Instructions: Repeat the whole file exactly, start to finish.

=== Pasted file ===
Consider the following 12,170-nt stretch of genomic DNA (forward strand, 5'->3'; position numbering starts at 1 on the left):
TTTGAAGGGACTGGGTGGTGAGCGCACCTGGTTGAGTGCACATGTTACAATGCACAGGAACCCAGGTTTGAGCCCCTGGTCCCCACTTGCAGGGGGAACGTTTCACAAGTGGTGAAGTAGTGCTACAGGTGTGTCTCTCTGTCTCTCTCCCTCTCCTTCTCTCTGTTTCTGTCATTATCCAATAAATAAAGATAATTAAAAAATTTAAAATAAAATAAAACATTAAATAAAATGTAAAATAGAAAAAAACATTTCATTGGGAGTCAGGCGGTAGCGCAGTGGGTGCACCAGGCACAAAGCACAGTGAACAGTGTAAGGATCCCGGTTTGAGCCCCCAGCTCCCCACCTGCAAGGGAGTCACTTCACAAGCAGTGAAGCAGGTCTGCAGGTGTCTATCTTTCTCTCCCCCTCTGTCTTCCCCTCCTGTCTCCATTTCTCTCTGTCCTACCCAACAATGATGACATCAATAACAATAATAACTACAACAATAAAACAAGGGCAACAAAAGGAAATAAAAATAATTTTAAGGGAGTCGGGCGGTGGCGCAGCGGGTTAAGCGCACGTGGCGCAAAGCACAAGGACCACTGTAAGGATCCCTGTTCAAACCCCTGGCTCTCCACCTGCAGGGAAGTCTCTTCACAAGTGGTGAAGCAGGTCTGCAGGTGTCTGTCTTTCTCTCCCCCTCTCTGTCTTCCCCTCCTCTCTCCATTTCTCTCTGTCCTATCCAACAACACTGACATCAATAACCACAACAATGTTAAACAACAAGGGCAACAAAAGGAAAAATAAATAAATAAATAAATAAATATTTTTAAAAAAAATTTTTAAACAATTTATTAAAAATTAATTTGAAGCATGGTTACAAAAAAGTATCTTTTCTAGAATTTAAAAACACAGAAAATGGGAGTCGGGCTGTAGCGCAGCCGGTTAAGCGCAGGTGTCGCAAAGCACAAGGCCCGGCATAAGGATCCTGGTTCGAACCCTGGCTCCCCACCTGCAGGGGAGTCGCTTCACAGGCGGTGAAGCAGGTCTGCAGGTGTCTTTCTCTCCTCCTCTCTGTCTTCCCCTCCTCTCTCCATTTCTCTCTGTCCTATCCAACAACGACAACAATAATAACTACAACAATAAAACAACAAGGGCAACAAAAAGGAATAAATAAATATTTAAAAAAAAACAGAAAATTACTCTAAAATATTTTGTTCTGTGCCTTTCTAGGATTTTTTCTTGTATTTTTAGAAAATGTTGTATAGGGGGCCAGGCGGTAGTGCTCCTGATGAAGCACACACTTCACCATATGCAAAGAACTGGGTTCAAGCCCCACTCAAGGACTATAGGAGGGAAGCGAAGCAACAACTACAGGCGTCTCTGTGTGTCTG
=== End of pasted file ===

Consider the following 12,170-nt stretch of genomic DNA (forward strand, 5'->3'; position numbering starts at 1 on the left):
TTTGAAGGGACTGGGTGGTGAGCGCACCTGGTTGAGTGCACATGTTACAATGCACAGGAACCCAGGTTTGAGCCCCTGGTCCCCACTTGCAGGGGGAACGTTTCACAAGTGGTGAAGTAGTGCTACAGGTGTGTCTCTCTGTCTCTCTCCCTCTCCTTCTCTCTGTTTCTGTCATTATCCAATAAATAAAGATAATTAAAAAATTTAAAATAAAATAAAACATTAAATAAAATGTAAAATAGAAAAAAACATTTCATTGGGAGTCAGGCGGTAGCGCAGTGGGTGCACCAGGCACAAAGCACAGTGAACAGTGTAAGGATCCCGGTTTGAGCCCCCAGCTCCCCACCTGCAAGGGAGTCACTTCACAAGCAGTGAAGCAGGTCTGCAGGTGTCTATCTTTCTCTCCCCCTCTGTCTTCCCCTCCTGTCTCCATTTCTCTCTGTCCTACCCAACAATGATGACATCAATAACAATAATAACTACAACAATAAAACAAGGGCAACAAAAGGAAATAAAAATAATTTTAAGGGAGTCGGGCGGTGGCGCAGCGGGTTAAGCGCACGTGGCGCAAAGCACAAGGACCACTGTAAGGATCCCTGTTCAAACCCCTGGCTCTCCACCTGCAGGGAAGTCTCTTCACAAGTGGTGAAGCAGGTCTGCAGGTGTCTGTCTTTCTCTCCCCCTCTCTGTCTTCCCCTCCTCTCTCCATTTCTCTCTGTCCTATCCAACAACACTGACATCAATAACCACAACAATGTTAAACAACAAGGGCAACAAAAGGAAAAATAAATAAATAAATAAATAAATATTTTTAAAAAAAATTTTTAAACAATTTATTAAAAATTAATTTGAAGCATGGTTACAAAAAAGTATCTTTTCTAGAATTTAAAAACACAGAAAATGGGAGTCGGGCTGTAGCGCAGCCGGTTAAGCGCAGGTGTCGCAAAGCACAAGGCCCGGCATAAGGATCCTGGTTCGAACCCTGGCTCCCCACCTGCAGGGGAGTCGCTTCACAGGCGGTGAAGCAGGTCTGCAGGTGTCTTTCTCTCCTCCTCTCTGTCTTCCCCTCCTCTCTCCATTTCTCTCTGTCCTATCCAACAACGACAACAATAATAACTACAACAATAAAACAACAAGGGCAACAAAAAGGAATAAATAAATATTTAAAAAAAAACAGAAAATTACTCTAAAATATTTTGTTCTGTGCCTTTCTAGGATTTTTTCTTGTATTTTTAGAAAATGTTGTATAGGGGGCCAGGCGGTAGTGCTCCTGATGAAGCACACACTTCACCATATGCAAAGAACTGGGTTCAAGCCCCACTCAAGGACTATAGGAGGGAAGCGAAGCAACAACTACAGGCGTCTCTGTGTGTCTG